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Should human cloning be banned? Show more Show less

Cloning is the creation of a genetic copy of a sequence of DNA or of the entire genome of an organism. In the cloning debate, the term ‘cloning’ typically refers to a technique called somatic cell nuclear transfer (SCNT). SCNT involves transferring the nucleus of a somatic cell into an oocyte form, where most of the DNA has been removed. The manipulated oocyte is then treated with an electric current in order to stimulate cell division, resulting in the formation of an embryo. The embryo is (virtually) genetically identical to, and thus a clone of the somatic cell donor. The debate revolves around human integrity, power, and social order.

Yes, human cloning should be banned Show more Show less

Human cloning endangers social order and human life/integrity.
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Human cloning is medically unsafe and unethical

Technology has only gone so far with animal cloning, which has proved to have slim chances of success, and can be seen as unethical. Science and medicine is not advanced enough to clone humans. Going a step further with humans would prove dangerous to the human being cloned.
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The Argument

When it comes to cloning animals, it has been proven that "only a small percentage of attempts are successful” and “many of the clones die during gestation, even in late stages.”[1] It’s also reported that “newborn clones are often abnormal; and that the procedures may carry serious risks for the mother." Nearly 90 percent of clones fail to develop into liveborn animals.[1] Among those that are born into the world alive, a huge number have serious or fatal medical problems. The famous cloning case of the sheep, Dolly, proved to be the most successful cloning. Dolly was born from cloning and lived until she was six years old. Unfortunately, she developed a lung disease and severe arthritis and had to be euthanized.[2] A typical life expectancy of a sheep is 10-12 years.[3] While Dolly lived longer than anyone expected, she was still subjected to a fatal disease that left her suffering and being euthanized all in the name of science. Subjecting a human to a similar fate while knowing the risk and outcomes is unethical. Cloning does not guarantee the survival and safety of the individual.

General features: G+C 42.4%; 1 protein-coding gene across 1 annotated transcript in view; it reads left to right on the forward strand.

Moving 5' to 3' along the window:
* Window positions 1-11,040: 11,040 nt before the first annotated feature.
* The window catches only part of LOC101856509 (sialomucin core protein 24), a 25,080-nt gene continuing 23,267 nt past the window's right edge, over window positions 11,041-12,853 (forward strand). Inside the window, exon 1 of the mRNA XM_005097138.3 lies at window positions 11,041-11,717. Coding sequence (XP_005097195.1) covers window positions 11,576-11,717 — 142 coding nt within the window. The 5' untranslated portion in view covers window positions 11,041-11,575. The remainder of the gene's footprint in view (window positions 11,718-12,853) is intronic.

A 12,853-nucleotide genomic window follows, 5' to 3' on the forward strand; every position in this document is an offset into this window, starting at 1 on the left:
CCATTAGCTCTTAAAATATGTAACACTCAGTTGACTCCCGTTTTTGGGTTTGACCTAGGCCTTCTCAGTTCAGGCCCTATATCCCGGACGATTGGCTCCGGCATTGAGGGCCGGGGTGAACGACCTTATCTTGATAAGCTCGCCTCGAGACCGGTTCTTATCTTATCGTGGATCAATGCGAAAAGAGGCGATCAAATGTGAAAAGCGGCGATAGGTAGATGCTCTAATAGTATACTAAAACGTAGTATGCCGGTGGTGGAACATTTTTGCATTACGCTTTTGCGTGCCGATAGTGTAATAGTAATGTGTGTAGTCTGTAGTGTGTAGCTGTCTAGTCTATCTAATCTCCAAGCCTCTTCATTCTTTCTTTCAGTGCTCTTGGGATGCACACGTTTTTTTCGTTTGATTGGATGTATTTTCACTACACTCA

Counter arguments

In the end, cloning was proved successful through the creation of Dolly. Dolly lived longer than any scientist expected and even successfully had offspring of her own, where they lived into adulthood.[2]



[P1] Human cloning has not proved to be successful. [P2] It’s unethical to subject any human, or animal, to a life of suffering just for scientific purposes.

Rejecting the premises

[Rejecting P1] Through trial and error, cloning could prove to be successful and a futuristic way to start a family.


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This page was last edited on Tuesday, 17 Mar 2020 at 11:11 UTC